I know you didn't ask about where to buy blades but take a look at the blades from this place, http://woodcraftbands.com/Pricing%20page.htm . I've been very happy with my purchases from them over the years. Ask them about that $30 blade you mentioned, they have one similar for something in the neighborhood of $16-$17.

Thanks for the reply and the info on the less expensive blade. I will check them out.


Gary

NewBi 06-27-2017 06:48 AM

Quote:

Originally Posted by FrankC (Post 1696402)
Get yourself a decent blade and follow advice in this video before discounting your bandsaw, you may be surprised,

https://youtu.be/wGbZqWac0jU

That is the video that caused me to re-think my band saw. That guy is great.

Gary

NewBi 06-27-2017 06:51 AM

Quote:

Originally Posted by allpurpose (Post 1696522)
I was pretty surprised with the reviews of the central machinery bandsaw. I expected nothing but bad reviews, but that's not so for the most part.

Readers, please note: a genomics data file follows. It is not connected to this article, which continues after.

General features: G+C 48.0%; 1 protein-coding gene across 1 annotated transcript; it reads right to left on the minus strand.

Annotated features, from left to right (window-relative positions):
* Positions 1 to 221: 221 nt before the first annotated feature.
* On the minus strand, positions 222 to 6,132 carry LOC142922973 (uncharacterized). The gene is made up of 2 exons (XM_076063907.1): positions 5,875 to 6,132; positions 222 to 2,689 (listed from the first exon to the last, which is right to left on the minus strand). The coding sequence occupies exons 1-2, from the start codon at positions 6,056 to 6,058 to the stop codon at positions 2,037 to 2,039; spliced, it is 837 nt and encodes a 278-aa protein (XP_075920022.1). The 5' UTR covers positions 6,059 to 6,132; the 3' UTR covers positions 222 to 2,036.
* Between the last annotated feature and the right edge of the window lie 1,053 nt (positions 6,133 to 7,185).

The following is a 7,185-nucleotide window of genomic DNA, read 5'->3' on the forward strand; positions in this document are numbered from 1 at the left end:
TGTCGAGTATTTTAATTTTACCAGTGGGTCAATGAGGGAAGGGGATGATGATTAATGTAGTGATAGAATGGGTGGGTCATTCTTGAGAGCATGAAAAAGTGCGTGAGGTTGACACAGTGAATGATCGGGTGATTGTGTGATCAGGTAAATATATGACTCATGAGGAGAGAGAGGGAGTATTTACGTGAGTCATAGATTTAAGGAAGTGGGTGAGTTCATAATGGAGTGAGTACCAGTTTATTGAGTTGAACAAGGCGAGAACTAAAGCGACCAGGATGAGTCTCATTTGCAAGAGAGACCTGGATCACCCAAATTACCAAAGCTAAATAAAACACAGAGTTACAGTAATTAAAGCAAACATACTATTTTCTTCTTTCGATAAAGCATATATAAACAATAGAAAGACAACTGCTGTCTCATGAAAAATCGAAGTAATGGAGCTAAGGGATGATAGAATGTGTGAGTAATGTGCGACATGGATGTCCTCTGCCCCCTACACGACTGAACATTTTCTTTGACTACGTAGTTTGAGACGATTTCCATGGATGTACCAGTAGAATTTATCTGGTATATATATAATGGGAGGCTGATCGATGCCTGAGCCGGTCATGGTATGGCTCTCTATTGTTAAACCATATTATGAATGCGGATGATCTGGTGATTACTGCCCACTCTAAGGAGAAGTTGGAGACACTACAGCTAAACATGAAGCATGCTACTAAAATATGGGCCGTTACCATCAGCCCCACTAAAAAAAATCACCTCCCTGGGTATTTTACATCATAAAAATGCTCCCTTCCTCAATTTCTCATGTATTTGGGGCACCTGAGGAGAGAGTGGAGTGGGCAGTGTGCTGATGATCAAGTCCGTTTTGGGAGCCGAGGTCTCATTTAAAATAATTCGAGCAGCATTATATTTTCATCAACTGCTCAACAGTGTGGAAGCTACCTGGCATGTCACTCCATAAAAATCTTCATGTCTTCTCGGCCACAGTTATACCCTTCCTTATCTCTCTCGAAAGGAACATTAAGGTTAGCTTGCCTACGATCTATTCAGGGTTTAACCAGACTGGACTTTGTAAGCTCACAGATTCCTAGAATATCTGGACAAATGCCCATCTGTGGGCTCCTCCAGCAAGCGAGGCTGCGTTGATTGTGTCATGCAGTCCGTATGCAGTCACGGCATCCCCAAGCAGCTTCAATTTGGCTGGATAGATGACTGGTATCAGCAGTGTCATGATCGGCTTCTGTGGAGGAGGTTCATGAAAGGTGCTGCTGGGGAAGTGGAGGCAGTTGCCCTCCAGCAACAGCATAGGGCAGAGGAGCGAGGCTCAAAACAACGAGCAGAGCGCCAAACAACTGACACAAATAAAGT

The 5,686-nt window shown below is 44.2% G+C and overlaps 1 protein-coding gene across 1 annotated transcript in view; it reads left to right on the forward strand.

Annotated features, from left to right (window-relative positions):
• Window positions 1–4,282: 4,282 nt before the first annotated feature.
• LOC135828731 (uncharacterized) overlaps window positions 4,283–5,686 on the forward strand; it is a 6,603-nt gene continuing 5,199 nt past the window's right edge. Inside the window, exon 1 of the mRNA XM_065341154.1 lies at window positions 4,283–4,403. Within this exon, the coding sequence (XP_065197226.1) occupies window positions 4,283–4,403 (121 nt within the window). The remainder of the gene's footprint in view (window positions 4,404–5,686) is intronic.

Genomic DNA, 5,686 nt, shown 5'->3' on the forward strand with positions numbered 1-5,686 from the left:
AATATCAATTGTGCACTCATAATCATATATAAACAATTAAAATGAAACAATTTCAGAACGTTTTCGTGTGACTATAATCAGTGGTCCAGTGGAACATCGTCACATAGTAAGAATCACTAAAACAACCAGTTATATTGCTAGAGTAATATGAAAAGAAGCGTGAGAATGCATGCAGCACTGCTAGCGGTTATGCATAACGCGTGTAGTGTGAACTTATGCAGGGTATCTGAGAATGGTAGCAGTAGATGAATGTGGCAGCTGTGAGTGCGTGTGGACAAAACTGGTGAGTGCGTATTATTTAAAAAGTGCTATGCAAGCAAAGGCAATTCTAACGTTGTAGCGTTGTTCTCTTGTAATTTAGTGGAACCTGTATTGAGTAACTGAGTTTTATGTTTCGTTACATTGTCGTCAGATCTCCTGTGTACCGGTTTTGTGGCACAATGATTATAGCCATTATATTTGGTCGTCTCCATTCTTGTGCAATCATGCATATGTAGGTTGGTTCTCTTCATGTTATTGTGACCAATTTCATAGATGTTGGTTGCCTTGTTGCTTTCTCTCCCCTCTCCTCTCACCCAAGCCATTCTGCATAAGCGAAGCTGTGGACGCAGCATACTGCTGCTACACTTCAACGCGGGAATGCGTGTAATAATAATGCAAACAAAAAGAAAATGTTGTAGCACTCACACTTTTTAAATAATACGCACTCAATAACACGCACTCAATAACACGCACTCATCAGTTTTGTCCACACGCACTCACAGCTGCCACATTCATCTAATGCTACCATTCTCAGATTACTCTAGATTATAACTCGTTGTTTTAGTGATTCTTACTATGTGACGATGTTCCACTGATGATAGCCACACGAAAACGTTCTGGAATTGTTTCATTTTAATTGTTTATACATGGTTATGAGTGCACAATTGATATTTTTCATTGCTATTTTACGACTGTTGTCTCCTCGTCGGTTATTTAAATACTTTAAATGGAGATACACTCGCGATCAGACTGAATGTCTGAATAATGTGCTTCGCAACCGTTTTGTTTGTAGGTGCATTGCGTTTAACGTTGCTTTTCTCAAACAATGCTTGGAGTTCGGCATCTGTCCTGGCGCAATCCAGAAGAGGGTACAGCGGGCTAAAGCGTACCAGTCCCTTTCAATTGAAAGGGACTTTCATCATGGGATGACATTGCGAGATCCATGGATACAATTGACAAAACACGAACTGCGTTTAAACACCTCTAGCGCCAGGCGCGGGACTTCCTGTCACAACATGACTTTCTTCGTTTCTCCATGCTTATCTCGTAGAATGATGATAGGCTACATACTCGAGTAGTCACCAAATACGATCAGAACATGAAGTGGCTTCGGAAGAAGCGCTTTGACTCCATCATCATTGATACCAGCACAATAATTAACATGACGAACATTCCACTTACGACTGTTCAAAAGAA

I have a Ridgid 14" saw and it needs some work some day.
Looking at the HF model it looks very much like the Ridgid saw . Mine is missing parts, mainly the bottom guides, blocks and the thrust bearing, but it still cuts.
I wonder if the same parts for the HF model will fit the Ridgid..

I don't think Harbor Freight sells the riser block anymore. I have read about people use the Grizzly riser block. That is the one I am thinking of getting.

From what I've read a lot of these bandsaws are pretty much the same with a few different parts.

Gary

tylerdru90 06-28-2017 12:15 PM

Well I ordered the riser block last night . I'll confirm if it is a direct fit


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NewBi 06-28-2017 01:40 PM

Quote:

Originally Posted by tylerdru90 (Post 1697802)
Well I ordered the riser block last night . I'll confirm if it is a direct fit